Kasiya Makaka, explaning why the Fish eagle
is a lonesome creature. At a meeting, other
birds who had been slighted by this magnificent
creature decided not to talk to the snobbish
Fish eagle as punishment for its behaviour.
So Fish eagles now sing out their territory
and hunt alone, without another bird in
Being spring, we saw an
African Shell duck with some six ducklings
following frantically behind in her wake.
Goliath herons with necks like question
marks, Grey herons, cormorants hanging out
their wings to dry, as well as the smaller
weaverbirds, accompanied our trip.
There was also time to
drift under the overhanging tree-lined banks
in the cool of the day. River willows, Black
ebony and Tamarisk created the temporary
illusion of a mini jungle, while Wild fig
clinging higher up to barren rocky slopes
rose above the river reeds. On one occasion
some of the party climbed an outcrop to
view the Halfmens plant.
At noon, we stopped on
the grassy banks for lunch and a siesta
in the shade. Unlike the mad dogs and Englishmen
of the popular song, we kept out of the
midday heat. Then we took to the water once
more. As the sun slanted, we beached our
canoes for the night at one of the many
camping spots, replete with a ringed rocky
fireplace and grass embankments. As night
approached, Venus, the western star, indicated
our path for the next day.
Our evening task was merely
to gather firewood uprooted by the floods
of some few years back. Our guides turned
out to be excellent yet effortless chefs
who treated us to leg of lamb with garlic
and herbs done in foil on the coals. Meals
on other evenings consisted of Angel fish
with Orange River potatoes (done in a black
pot), sirloin steaks, fresh salad and apple
crumble with crushed ginger biscuits. Then,
after tea or coffee, the evening opened
out – time for anecdotes and perennial
jokes by the fireside till we slept in our
sleeping bags to the distant roar of rapids,
snorers separated from the closet snorers,
to wake with the calls of the birds. In
the morning our hosts served an English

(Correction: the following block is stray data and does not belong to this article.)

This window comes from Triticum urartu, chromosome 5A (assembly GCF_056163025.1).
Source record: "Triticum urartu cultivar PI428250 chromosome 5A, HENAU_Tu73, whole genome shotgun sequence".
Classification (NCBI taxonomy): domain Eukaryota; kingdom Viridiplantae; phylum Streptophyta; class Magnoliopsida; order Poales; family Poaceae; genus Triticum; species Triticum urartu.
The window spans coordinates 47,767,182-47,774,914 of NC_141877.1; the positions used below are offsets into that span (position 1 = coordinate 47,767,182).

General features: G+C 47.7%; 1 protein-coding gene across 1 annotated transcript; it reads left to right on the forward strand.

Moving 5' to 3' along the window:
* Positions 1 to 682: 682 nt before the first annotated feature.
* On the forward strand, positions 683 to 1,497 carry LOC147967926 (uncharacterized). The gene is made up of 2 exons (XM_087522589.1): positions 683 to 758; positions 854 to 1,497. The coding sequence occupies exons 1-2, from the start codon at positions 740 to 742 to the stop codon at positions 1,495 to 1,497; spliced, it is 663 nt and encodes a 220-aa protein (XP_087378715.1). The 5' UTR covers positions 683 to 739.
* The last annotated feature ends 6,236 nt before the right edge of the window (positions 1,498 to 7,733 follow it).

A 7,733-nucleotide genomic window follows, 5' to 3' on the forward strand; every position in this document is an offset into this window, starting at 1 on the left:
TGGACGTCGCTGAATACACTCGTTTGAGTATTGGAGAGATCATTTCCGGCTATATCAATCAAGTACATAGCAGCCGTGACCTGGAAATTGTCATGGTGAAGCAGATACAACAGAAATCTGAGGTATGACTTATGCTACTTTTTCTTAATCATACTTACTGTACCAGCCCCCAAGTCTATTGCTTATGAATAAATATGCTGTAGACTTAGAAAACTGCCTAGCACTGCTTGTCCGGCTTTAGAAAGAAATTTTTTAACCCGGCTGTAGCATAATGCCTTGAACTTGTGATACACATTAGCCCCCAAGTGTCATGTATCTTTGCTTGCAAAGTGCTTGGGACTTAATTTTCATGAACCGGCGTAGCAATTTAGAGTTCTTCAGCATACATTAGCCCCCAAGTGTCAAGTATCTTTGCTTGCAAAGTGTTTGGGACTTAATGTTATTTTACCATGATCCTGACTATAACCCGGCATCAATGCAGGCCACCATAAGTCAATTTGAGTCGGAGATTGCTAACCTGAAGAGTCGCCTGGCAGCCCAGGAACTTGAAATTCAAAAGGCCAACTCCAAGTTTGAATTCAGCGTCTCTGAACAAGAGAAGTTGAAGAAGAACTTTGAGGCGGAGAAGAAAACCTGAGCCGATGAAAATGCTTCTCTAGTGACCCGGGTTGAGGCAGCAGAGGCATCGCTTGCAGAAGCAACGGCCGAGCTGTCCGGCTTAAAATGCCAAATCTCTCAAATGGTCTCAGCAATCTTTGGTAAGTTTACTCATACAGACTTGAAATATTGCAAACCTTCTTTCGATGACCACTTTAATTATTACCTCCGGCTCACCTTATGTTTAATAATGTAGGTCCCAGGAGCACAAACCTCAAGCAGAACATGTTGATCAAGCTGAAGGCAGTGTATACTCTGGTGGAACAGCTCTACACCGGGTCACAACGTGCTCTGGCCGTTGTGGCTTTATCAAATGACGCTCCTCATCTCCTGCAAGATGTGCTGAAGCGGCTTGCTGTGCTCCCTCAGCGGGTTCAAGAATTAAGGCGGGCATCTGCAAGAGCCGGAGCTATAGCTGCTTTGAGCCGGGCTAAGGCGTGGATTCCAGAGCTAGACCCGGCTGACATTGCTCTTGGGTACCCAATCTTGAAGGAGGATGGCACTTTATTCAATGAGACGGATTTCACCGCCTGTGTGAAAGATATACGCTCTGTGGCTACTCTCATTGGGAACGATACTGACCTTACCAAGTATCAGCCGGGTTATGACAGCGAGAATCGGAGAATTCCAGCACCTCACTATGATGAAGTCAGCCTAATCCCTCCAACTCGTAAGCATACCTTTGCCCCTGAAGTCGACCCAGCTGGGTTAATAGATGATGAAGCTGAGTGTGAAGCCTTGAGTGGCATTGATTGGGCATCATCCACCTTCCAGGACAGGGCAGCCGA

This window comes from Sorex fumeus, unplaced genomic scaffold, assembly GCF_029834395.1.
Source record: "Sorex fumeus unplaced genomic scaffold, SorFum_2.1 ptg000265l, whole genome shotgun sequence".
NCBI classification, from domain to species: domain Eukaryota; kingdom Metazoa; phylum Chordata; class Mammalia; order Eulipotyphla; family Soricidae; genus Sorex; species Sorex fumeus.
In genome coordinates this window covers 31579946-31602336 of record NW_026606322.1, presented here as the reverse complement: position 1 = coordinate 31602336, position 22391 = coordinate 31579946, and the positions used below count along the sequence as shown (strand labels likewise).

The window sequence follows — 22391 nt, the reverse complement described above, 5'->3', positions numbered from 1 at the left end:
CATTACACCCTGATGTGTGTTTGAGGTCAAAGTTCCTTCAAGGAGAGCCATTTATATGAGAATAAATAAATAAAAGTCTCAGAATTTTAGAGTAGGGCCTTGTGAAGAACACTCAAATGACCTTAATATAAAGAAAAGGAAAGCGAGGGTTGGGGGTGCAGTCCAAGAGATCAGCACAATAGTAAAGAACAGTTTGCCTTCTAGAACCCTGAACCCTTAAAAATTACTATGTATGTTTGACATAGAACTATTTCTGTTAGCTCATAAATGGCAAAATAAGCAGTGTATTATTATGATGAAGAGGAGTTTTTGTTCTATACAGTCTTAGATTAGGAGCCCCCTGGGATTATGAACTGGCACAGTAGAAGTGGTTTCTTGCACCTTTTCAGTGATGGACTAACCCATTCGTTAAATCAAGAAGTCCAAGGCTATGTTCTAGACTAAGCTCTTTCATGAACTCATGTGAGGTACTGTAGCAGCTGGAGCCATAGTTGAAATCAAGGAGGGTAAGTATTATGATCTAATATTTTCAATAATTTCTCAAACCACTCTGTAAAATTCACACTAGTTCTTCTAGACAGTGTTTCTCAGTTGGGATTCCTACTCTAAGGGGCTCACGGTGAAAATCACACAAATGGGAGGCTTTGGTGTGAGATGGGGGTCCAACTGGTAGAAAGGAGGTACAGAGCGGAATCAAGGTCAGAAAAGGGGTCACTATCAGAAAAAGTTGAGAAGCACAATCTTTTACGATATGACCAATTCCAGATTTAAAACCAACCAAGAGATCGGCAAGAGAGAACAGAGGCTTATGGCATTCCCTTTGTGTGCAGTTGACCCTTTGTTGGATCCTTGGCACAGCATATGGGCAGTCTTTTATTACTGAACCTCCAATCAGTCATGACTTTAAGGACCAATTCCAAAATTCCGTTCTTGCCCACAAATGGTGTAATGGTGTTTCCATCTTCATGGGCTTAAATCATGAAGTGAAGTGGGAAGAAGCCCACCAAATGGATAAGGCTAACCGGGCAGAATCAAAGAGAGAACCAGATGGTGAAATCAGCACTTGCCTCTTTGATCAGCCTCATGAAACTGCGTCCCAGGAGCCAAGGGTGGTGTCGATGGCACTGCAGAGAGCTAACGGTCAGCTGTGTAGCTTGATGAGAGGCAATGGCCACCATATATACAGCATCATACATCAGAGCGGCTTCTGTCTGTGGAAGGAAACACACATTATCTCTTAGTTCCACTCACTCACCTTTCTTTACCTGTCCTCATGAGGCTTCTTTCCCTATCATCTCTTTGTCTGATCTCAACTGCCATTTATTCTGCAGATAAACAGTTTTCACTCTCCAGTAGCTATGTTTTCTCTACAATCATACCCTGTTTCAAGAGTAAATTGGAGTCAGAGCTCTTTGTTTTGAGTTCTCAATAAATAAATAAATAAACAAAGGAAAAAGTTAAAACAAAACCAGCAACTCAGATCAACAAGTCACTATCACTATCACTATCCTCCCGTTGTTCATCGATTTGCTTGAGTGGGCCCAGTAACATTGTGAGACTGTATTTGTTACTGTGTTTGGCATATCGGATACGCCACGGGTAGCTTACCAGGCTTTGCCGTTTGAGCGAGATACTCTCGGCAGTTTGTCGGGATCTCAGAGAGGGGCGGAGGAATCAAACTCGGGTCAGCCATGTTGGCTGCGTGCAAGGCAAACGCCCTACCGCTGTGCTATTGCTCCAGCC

breakfast, on one occasion including kippers
and seed bread.
In places we passed fishermen
trying for barbell and Yellow fish. Some
anglers dry the barbell and sell them up
river at the village. On one day we landed
and walked a few hundred meters to find
an abandoned feldspar mine. The feldspar,
used for coloring glass, makes a brilliant
fireworks display when thrown into the fire.
The stone glows for a moment, then green-blue
sparks fly. On another occasion we passed
a diamond claim with a rusted license stuck
amid a clump of rocks. The air was thick
with the ghosts of old prospectors searching
for elusive fortunes.
On the last day we paddled
reluctantly towards the waiting truck and
trailer. For five days we had looked at
neither watch nor mirror. We loaded the
canoe and were transported back to Noordoewer
for the last night of camping at the Orange
River Adventures campsite, set in the farmland
along the river.
The next day we parted
from our guides. They had a day to prepare
for the next group. As we traveled back
to Windhoek, all the members of our party
concurred with a sense of well being: for
fathers bonding with sons and mothers with
daughters, for friends and family, for anyone
aged seven to 70, this is a river trip worth
taking; a memory stored for the days when
we relive old times from our rocking chairs.
Parties can vary from six
to 30 and the season runs all year round,
with the exception of February, when temperatures
soar. Timely booking is advisable.